Last spring I shared with you one sexy idea that yielded something even sexier: measurable cost savings on our utility bill during last year's snowpocalypse. Simply wrapping your pipes with something like mini pool noodles could help you fight climate change without breaking your bank or requiring major dietary changes. Now I'm back with another hot plan to save the world, and this time I mean jeans. Read more →


In October the weather finally cooled off enough to open up the windows and tackle a huge painting project that had been on our to-do list for a while: the dining room.  Read more →


An odd thing happened to me this year: I got the Christmas spirit. No, I wasn't visited by ghosts in the middle of the night. I'm actually not sure why it happened. Lisa thinks it's because our son is staying with us this holiday season before he ships off to Navy bootcamp. That might be it. It might also be that I've just reached the age where any reason to feel warm and snuggly is a good enough reason. Read more →


This year marked the first time we've reached for three full harvests throughout the growing season: early spring, peak summer, and late fall. Read more →


One of my favorite seasonal tasks when autumn arrives is to rake leaves. In mid-November, thanks to a wild windstorm here in the Pacific Northwest that left us without power for 30 hours, the final batches of leaves descended from the two giant maple trees holding court in our front yard. Read more →


Sharing the wonders of nature and a love of gardening with children is easy with Usborne Books & More. A division of Educational Development Corporation that also includes Kane Miller books, Usborne Books & More is a line of titles made available through independent consultants directly to consumers. They are not sold in stores, but through these small business owners. I am one of these small business owners. I became a consultant because I am passionate about spreading literacy to as many families as I can, but also because I truly love these books. My family are avid nature lovers, and I was looking for books that could keep my two young girls engaged and spark in them a love of nature and learning. An Usborne title Peek Inside The Garden got us started on our journey. It is now available in this boxed set with other wonderful titles of the same series. From there it was easy for us to continue building on what our girls had already learned from this first title to so many more available through Usborne Books & More. Here are just a few current titles the children in your life will grow to love. Read more →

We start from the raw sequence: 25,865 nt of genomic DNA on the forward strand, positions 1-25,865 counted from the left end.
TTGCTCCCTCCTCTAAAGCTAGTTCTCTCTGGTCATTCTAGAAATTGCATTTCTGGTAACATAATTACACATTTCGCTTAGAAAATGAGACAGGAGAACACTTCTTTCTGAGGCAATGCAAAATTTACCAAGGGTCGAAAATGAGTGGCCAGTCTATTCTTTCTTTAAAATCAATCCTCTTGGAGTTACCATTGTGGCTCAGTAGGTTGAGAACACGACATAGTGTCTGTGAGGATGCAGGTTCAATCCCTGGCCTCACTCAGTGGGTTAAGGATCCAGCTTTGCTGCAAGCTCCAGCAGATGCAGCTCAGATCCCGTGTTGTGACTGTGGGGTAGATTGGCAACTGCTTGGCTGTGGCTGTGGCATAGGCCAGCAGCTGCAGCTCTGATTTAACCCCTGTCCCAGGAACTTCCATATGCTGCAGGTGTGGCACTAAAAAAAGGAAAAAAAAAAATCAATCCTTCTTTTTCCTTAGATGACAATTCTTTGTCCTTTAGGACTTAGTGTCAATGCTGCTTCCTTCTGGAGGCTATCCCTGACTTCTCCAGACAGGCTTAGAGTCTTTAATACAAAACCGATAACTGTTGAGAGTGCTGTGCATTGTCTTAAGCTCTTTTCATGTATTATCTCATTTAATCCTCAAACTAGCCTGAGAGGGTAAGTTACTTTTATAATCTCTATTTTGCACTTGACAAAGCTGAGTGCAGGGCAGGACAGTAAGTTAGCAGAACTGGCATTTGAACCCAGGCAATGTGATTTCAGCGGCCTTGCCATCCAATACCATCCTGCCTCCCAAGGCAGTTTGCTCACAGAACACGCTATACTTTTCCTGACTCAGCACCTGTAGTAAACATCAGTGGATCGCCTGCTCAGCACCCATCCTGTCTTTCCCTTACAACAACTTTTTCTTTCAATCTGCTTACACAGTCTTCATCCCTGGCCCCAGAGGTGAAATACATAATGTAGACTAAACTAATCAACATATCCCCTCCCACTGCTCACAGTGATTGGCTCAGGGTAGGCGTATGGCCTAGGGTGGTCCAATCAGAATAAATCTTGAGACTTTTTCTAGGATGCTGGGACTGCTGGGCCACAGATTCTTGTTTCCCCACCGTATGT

If you're like me, you've been checking out of the whole black-Friday-mad-rush thing since waaaay before COVID. While I do like to make sure I buy local from independent retailers, and I'm lucky enough to have a whole quaint downtown suite of them within walking distance, on the day after Thanksgiving, I do all of my shopping online. Read more →


This is a rhubarb custard pie, baking inside our Sun Oven. So yes. The answer is yes, you can bake a pie in a solar oven! Here's how. Read more →


I fell hard for the bees last year when I joined a citizen-science program called Shutterbee. So I signed up again this year, and... I think my crush has grown into a full-blown obsession! Read more →


We received our third conservation award this summer - this time from the organization Wild Ones, which promotes native plant gardening. They've designated our yard a Native Plant Butterfly Garden. We're now part of a network of gardens providing needed habitat for butterflies across the United States.  Read more →